What Are Vitamins?
Vitamins are natural substances that are necessary for almost every process in the body. Micronutrients help trigger thousands of chemical reactions essential to maintaining good health. Most of these reactions are linked because one triggers another. A missing vitamin or a deficiency of a certain vitamin anywhere in the linked chain can cause a collapse, with health problems being the result.
Vitamins are organic compounds (or compounds that contain carbon), which are required in small amounts and are necessary to promote growth, health, and life. Vitamins are produced by living material such as plants and animals. Most vitamins are not made by the body in sufficient amounts to maintain health, so they must be obtained through a person's diet. Vitamins are classified into two groups: fat-soluble and water-soluble.
Vitamins are labeled as "micro" nutrients because they are needed in only small amounts to do their jobs properly. Don't let the word "micro" fool you, though; good things come in small packages! The micronutrients are just as essential as the macronutrients in helping to keep your body functioning properly.
What are antioxidants? When cells burn oxygen, they form free radicals. Free radicals can damage body cells, tissue, and DNA, which could lead to the onset of chronic health problems. Certain environmental factors can also cause free radicals. Antioxidants are vitamins that counteract the effects of these harmful free radicals.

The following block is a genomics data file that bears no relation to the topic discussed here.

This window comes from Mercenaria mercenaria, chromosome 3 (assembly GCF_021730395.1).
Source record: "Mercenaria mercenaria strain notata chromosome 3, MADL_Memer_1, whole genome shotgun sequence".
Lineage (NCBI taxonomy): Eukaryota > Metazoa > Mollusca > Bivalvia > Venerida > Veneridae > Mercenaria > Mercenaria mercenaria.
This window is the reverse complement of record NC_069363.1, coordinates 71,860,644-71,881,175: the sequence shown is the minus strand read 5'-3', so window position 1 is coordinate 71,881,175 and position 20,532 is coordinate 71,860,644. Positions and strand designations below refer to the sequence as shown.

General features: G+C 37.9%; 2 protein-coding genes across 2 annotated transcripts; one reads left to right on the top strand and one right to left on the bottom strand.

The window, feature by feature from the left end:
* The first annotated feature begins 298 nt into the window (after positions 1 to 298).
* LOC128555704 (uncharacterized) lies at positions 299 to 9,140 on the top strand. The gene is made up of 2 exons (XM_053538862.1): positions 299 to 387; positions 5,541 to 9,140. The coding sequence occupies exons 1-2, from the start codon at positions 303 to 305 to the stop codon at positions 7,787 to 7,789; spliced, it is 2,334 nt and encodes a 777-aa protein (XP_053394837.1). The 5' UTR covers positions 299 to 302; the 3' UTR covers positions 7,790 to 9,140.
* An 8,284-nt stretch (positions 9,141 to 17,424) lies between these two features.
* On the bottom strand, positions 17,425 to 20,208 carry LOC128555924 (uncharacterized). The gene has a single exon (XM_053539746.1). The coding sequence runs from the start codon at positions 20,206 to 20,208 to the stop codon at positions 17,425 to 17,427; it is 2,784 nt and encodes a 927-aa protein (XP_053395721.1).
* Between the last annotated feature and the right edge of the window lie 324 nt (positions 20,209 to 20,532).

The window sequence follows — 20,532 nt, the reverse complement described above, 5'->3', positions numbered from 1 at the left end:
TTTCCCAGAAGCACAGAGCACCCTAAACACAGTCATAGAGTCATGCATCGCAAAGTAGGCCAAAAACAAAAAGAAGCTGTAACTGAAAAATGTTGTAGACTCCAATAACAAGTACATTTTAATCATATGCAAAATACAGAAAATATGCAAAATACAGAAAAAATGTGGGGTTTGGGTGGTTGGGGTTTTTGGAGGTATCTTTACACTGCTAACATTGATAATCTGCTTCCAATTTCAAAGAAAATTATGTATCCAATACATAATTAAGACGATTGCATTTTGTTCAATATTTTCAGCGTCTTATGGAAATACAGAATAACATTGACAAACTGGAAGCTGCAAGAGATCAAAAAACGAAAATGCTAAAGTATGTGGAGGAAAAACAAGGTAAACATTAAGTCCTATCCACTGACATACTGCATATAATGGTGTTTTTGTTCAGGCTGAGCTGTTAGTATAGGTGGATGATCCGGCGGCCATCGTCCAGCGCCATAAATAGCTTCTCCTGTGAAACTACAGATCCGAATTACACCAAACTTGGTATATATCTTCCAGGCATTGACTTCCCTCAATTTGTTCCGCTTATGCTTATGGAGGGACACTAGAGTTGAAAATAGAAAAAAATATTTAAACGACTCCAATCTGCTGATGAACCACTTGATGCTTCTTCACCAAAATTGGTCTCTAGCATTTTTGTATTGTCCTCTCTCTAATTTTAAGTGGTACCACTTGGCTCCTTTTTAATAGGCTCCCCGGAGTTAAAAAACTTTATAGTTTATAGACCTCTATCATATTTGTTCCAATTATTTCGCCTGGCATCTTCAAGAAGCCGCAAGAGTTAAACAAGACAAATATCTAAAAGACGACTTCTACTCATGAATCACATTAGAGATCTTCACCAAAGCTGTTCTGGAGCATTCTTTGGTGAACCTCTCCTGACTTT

Unlike macronutrients, vitamins do not provide calories or supply direct energy, but they do assist the calories in carbohydrates, proteins, and fats to produce energy. Consuming the macronutrients (carbohydrates, proteins, and fat) supplies the thirteen vitamins that the body requires. Vitamins are found in a wide variety of foods, with some foods being better sources than others. For this reason, eating a wide variety of foods ensures a better intake of vitamins.
Dietary Reference Intakes (DRIs)
Before learning why each vitamin is important and how much you need, it is crucial to understand how these values are generated. In the United States, the Food and Nutrition Board of the National Academy of Sciences/National Research Council is responsible for establishing and updating nutrition guidelines. The Recommended Dietary Allowances, or RDAs, have always been the benchmark for adequate nutritional intake in the United States. The RDAs are based on scientific evidence. They reflect the amount of a nutrient that is sufficient to meet the requirement of 97 to 98 percent of healthy individuals in a particular life stage and gender group. Because scientific knowledge of the relationship between nutrition and health has broadened so much, the Food and Nutrition Board partnered with Health Canada in the late 1990s. Together, the agencies developed a new approach called Dietary Reference Intakes (DRIs).
The DRIs represent an approach that serves to optimize health instead of just preventing nutritional deficiencies, as the RDAs have. The DRIs include RDAs as goals for intake by individuals, but also incorporate three new types of reference values. Where adequate information is available, each nutrient will have a set of DRIs. Each group of nutrients is presently being studied individually. Eventually, DRIs will replace RDAs in the United States and RNIs (Recommended Nutrient Intakes) in Canada.
The DRIs incorporate an average of three types of reference values:
- Estimated Average Requirement (EAR)
- Recommended Dietary Allowance (RDA) or Adequate Intake (AI)
- Tolerable Upper Intake Level (UL)